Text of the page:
Addressing Intimate Partner Violence in Primary Care Practice

Leigh Kimberg, MD

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In This Article

Abstract and Introduction

Primary care practice provides an ideal opportunity for the discussion of the remarkably prevalent yet often hidden problem of intimate partner violence. Patients report that screening of intimate partner violence is acceptable, yet most providers do not discuss intimate partner violence with their patients. The purpose of this article is 3-fold: to outline what is known about the prevalence and health effects of intimate partner violence and why providers should discuss intimate partner violence with their patients, to review recommended screening policy and how to ask about and intervene in cases of intimate partner violence, and finally to provide suggestions for institutionalizing a clinical response to intimate partner violence.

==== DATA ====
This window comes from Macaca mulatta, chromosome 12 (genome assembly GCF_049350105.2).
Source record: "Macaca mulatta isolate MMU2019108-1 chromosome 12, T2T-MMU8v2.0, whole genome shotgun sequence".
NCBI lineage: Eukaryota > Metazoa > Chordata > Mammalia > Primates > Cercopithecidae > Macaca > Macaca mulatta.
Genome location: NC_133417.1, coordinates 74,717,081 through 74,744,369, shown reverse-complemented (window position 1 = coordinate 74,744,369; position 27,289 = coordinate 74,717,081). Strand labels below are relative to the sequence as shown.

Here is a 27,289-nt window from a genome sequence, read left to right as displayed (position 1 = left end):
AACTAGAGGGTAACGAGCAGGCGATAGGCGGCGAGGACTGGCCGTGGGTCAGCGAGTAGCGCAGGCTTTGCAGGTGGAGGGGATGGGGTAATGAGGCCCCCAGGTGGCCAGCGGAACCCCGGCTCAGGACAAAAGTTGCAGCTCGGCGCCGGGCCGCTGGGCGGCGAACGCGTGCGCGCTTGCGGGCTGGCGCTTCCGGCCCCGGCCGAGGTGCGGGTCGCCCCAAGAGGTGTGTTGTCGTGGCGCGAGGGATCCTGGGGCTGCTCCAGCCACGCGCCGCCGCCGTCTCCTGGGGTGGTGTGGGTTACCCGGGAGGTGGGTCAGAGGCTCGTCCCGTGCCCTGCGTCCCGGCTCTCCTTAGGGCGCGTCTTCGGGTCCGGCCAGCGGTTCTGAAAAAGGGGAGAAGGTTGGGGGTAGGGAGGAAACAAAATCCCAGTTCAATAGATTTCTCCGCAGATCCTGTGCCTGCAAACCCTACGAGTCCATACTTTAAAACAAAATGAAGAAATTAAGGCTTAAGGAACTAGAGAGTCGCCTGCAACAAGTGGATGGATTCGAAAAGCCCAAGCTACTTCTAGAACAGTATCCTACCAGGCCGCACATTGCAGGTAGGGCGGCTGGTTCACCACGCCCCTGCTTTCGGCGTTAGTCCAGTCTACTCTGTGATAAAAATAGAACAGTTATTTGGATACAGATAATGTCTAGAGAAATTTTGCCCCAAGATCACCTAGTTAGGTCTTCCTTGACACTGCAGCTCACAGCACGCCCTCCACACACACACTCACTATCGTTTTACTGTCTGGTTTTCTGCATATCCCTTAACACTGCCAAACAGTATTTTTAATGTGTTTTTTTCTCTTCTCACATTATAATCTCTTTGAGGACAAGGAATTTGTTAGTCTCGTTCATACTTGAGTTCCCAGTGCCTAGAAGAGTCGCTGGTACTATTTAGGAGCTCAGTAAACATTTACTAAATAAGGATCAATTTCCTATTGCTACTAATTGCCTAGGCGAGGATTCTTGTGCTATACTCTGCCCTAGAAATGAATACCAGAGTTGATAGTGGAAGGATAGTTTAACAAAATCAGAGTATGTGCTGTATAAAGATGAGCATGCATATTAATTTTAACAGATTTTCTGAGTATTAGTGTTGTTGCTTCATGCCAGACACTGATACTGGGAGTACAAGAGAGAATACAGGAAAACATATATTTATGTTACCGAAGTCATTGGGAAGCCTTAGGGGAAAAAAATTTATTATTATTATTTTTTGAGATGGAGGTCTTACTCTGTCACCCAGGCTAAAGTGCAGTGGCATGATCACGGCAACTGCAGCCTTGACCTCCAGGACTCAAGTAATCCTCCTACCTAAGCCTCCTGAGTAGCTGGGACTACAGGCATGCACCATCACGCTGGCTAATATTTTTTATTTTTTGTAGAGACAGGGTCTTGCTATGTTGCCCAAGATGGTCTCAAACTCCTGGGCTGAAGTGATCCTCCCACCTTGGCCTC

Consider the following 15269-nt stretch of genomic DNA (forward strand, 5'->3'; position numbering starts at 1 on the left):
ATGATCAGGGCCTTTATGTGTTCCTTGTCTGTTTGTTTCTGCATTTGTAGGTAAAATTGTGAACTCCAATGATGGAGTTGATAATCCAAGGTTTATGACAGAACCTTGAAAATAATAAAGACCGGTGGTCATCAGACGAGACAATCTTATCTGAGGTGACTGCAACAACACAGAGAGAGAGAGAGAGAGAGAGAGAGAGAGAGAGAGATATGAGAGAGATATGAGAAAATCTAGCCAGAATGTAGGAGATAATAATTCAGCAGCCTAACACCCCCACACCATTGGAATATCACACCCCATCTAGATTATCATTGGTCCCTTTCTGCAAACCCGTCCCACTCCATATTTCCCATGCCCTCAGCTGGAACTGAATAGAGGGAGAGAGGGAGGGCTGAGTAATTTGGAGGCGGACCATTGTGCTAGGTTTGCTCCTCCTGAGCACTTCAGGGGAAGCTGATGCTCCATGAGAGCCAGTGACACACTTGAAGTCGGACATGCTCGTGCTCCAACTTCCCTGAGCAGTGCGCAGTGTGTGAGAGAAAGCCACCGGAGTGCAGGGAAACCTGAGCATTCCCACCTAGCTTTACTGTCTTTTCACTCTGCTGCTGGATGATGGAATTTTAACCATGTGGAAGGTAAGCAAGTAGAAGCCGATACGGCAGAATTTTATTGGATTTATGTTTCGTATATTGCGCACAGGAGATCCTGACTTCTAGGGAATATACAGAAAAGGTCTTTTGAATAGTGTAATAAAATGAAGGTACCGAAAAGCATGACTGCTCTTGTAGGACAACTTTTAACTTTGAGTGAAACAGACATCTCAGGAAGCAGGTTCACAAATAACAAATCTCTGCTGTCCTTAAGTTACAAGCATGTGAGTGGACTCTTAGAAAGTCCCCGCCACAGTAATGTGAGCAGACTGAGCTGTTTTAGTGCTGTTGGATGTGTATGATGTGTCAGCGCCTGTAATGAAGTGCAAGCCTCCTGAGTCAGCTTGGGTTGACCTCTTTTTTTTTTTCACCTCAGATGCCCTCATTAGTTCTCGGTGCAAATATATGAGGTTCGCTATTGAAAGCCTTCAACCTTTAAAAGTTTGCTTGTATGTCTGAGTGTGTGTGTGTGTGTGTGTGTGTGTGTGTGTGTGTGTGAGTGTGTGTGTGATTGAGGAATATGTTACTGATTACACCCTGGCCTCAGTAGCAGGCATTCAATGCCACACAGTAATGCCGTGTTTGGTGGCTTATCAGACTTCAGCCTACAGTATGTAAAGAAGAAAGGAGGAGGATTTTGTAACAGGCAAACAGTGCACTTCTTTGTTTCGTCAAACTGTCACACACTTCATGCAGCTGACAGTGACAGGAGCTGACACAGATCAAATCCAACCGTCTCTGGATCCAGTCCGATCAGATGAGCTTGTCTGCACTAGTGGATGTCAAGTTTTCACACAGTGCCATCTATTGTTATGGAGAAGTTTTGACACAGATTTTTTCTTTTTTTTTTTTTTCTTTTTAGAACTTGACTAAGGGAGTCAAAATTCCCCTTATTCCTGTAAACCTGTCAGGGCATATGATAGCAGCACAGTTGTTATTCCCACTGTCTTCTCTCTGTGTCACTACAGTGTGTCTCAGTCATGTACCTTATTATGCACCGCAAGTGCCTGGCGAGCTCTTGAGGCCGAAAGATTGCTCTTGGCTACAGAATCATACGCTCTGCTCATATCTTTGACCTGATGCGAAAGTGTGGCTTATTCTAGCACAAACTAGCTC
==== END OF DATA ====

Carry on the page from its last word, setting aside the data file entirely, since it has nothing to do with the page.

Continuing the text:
Primary care practice provides an ideal opportunity for the discussion of the remarkably prevalent yet often hidden problem of intimate partner violence. Patients report that screening of intimate partner violence is acceptable, yet most providers do not discuss intimate partner violence with their patients. The purpose of this article is 3-fold: to outline what is known about the prevalence and health effects of intimate partner violence and why providers should discuss intimate partner violence with their patients, to review recommended screening policy and how to ask about and intervene in cases of intimate partner violence, and finally to provide suggestions for institutionalizing a clinical response to intimate partner violence. Because the prevalence of intimate partner violence victimization is far higher in women and most research on intimate partner violence victimization has been done in women, this article focuses primarily on female victims of intimate partner violence, but the principles outlined here are generally applicable to male victims.

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